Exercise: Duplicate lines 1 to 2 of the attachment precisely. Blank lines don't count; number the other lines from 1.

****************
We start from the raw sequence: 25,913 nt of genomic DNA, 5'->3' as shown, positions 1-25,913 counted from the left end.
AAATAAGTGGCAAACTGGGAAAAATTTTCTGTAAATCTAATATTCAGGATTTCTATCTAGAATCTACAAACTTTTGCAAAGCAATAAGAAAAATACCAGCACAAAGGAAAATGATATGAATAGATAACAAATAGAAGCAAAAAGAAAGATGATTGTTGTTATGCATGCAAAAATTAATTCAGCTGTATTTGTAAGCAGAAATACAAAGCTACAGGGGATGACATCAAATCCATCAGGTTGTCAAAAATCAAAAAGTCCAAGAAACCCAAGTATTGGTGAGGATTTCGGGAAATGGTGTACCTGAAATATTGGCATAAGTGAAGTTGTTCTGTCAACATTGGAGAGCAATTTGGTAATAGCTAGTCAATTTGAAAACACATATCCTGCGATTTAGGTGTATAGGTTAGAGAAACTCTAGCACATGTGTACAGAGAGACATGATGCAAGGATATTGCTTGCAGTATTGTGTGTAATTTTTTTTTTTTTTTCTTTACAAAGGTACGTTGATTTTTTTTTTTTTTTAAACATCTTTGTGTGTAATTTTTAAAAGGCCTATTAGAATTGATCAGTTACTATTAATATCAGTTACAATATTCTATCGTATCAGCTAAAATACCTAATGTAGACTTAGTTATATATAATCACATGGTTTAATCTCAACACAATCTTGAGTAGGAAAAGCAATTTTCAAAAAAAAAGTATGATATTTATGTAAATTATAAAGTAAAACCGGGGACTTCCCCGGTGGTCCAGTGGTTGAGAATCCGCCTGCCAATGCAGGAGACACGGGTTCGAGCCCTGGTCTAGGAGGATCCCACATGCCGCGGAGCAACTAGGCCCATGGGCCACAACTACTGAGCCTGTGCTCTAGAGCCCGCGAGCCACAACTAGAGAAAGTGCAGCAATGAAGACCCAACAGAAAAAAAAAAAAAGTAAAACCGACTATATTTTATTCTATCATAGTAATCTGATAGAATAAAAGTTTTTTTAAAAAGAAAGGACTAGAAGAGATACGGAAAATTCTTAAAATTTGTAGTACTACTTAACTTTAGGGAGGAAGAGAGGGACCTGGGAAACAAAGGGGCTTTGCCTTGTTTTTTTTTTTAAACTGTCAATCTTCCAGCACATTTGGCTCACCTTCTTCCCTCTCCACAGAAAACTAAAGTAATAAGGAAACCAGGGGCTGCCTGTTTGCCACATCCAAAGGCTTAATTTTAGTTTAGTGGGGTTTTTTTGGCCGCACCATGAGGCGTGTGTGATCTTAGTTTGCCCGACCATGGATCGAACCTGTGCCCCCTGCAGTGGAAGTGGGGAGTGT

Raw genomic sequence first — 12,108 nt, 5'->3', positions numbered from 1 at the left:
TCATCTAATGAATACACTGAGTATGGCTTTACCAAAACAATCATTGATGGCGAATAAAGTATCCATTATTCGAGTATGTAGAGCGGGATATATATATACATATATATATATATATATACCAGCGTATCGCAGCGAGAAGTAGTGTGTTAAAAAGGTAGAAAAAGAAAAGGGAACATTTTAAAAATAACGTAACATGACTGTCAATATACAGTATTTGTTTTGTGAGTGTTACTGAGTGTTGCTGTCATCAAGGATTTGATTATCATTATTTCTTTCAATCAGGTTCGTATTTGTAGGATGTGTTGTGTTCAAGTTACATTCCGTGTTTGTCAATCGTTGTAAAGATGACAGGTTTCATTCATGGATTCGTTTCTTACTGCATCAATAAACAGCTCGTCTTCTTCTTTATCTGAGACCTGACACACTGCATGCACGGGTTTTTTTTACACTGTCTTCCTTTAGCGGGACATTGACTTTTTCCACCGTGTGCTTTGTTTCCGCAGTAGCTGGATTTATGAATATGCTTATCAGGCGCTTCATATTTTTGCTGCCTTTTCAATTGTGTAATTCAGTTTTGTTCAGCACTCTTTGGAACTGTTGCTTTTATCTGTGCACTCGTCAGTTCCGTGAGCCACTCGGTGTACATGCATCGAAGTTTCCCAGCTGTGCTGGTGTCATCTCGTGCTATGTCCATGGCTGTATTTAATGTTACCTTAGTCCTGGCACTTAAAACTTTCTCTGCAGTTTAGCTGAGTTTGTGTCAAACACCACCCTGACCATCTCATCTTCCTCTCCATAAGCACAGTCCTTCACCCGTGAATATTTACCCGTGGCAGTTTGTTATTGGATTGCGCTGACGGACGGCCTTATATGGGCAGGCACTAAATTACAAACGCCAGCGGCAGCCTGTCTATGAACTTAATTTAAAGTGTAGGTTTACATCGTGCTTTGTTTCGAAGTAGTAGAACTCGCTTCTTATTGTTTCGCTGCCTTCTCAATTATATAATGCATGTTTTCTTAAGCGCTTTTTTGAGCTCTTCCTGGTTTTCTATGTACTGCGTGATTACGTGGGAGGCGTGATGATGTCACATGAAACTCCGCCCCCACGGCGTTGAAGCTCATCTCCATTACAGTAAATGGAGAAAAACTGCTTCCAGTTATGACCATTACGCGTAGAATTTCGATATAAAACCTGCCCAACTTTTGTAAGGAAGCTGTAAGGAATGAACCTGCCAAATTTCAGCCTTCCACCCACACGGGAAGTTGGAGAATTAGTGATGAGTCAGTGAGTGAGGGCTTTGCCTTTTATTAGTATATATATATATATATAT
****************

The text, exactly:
We start from the raw sequence: 25,913 nt of genomic DNA, 5'->3' as shown, positions 1-25,913 counted from the left end.
AAATAAGTGGCAAACTGGGAAAAATTTTCTGTAAATCTAATATTCAGGATTTCTATCTAGAATCTACAAACTTTTGCAAAGCAATAAGAAAAATACCAGCACAAAGGAAAATGATATGAATAGATAACAAATAGAAGCAAAAAGAAAGATGATTGTTGTTATGCATGCAAAAATTAATTCAGCTGTATTTGTAAGCAGAAATACAAAGCTACAGGGGATGACATCAAATCCATCAGGTTGTCAAAAATCAAAAAGTCCAAGAAACCCAAGTATTGGTGAGGATTTCGGGAAATGGTGTACCTGAAATATTGGCATAAGTGAAGTTGTTCTGTCAACATTGGAGAGCAATTTGGTAATAGCTAGTCAATTTGAAAACACATATCCTGCGATTTAGGTGTATAGGTTAGAGAAACTCTAGCACATGTGTACAGAGAGACATGATGCAAGGATATTGCTTGCAGTATTGTGTGTAATTTTTTTTTTTTTTTCTTTACAAAGGTACGTTGATTTTTTTTTTTTTTTAAACATCTTTGTGTGTAATTTTTAAAAGGCCTATTAGAATTGATCAGTTACTATTAATATCAGTTACAATATTCTATCGTATCAGCTAAAATACCTAATGTAGACTTAGTTATATATAATCACATGGTTTAATCTCAACACAATCTTGAGTAGGAAAAGCAATTTTCAAAAAAAAAGTATGATATTTATGTAAATTATAAAGTAAAACCGGGGACTTCCCCGGTGGTCCAGTGGTTGAGAATCCGCCTGCCAATGCAGGAGACACGGGTTCGAGCCCTGGTCTAGGAGGATCCCACATGCCGCGGAGCAACTAGGCCCATGGGCCACAACTACTGAGCCTGTGCTCTAGAGCCCGCGAGCCACAACTAGAGAAAGTGCAGCAATGAAGACCCAACAGAAAAAAAAAAAAAGTAAAACCGACTATATTTTATTCTATCATAGTAATCTGATAGAATAAAAGTTTTTTTAAAAAGAAAGGACTAGAAGAGATACGGAAAATTCTTAAAATTTGTAGTACTACTTAACTTTAGGGAGGAAGAGAGGGACCTGGGAAACAAAGGGGCTTTGCCTTGTTTTTTTTTTTAAACTGTCAATCTTCCAGCACATTTGGCTCACCTTCTTCCCTCTCCACAGAAAACTAAAGTAATAAGGAAACCAGGGGCTGCCTGTTTGCCACATCCAAAGGCTTAATTTTAGTTTAGTGGGGTTTTTTTGGCCGCACCATGAGGCGTGTGTGATCTTAGTTTGCCCGACCATGGATCGAACCTGTGCCCCCTGCAGTGGAAGTGGGGAGTGT